5. Register with home government
    Make sure you register with your home country's government before travelling. Your government will typically be able to notify you in case of an emergency abroad or a personal emergency at home. The service also enables you to receive important information before or during a natural disaster or civil unrest.
  6. Download the International SOS (iSOS) app
    The app is available for download on both iOS and Android. We recommend downloading it well before departure so you can familiarise yourself with the settings and information.  

Safety and Wellness Tips

The advice here is general to most countries. Research your destination to fully understand all the risks you face in your host destination and use the OCASP tool to develop your risk mitigation strategy.

Photocopy important documents such as your passport and any visas in case of theft or loss. You may also wish to consider photocopying your driver's license, student ID, health insurance cards, and any travel tickets. Leave a copy with parents/caregivers at home so that they may be faxed or mailed should the spare copies go missing.

Know how to get back home, how local transportation works, and what areas you may wish to avoid. You can explore cities using Google Streetview prior to travelling to help you familiarise yourself with landmarks. Most universities will have an online campus map.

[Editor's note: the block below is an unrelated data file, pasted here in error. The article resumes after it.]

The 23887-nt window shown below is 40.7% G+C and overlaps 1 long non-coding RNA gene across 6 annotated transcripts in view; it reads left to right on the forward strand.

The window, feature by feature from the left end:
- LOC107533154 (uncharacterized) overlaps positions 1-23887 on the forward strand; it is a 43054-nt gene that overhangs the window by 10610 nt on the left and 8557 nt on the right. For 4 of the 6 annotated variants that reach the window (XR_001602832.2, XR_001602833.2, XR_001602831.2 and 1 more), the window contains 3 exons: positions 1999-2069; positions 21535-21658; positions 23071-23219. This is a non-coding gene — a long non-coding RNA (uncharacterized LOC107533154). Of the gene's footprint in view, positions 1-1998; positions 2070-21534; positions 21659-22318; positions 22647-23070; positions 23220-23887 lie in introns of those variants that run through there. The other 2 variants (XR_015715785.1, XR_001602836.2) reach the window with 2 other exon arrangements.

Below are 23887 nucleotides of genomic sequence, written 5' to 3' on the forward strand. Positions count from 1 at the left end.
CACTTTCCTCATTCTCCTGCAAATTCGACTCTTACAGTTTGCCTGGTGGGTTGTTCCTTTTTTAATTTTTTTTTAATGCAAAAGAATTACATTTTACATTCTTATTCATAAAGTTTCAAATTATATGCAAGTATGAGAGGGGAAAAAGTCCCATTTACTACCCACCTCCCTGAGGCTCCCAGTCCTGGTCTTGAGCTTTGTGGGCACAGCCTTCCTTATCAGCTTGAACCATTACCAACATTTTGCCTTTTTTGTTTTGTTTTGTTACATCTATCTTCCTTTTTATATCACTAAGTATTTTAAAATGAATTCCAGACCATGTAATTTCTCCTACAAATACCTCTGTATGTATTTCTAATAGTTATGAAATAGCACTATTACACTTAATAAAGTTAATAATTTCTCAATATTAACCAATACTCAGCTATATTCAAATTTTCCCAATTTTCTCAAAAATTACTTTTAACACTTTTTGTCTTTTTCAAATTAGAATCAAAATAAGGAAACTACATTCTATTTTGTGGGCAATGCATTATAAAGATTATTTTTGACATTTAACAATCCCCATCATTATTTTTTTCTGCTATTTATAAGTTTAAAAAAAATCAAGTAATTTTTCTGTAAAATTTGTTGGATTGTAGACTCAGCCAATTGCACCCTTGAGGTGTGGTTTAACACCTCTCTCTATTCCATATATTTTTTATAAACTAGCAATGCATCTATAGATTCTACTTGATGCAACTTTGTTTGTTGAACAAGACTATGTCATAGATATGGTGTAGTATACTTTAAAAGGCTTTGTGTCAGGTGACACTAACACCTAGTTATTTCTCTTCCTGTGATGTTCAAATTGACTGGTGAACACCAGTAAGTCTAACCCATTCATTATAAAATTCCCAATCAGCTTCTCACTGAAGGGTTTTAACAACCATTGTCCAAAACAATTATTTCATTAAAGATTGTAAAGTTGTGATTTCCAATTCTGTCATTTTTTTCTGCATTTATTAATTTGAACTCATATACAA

We encourage you to research official/regulated buses and taxis before getting into a vehicle, which will typically have a company name and/or registration number. With any kind of ride/limo service, it’s a good idea to agree on a fare before entering the vehicle to avoid confrontation later. Some countries don’t carefully regulate transportation safety. Ask the host school/program which services are trustworthy and reliable. 

Once you are in your host destination you may not always think or it may not always be practicable, to let your family/caregiver know where you are going, so it may be easier to tell a roommate or friend in-country. For longer trips, consider emailing your itinerary in a secure format to someone you trust.

Put these numbers in your phone. For example, in Australia the same number – 000 – can be used for all services, but in Japan police – 110 – is separate to fire and ambulance – 119.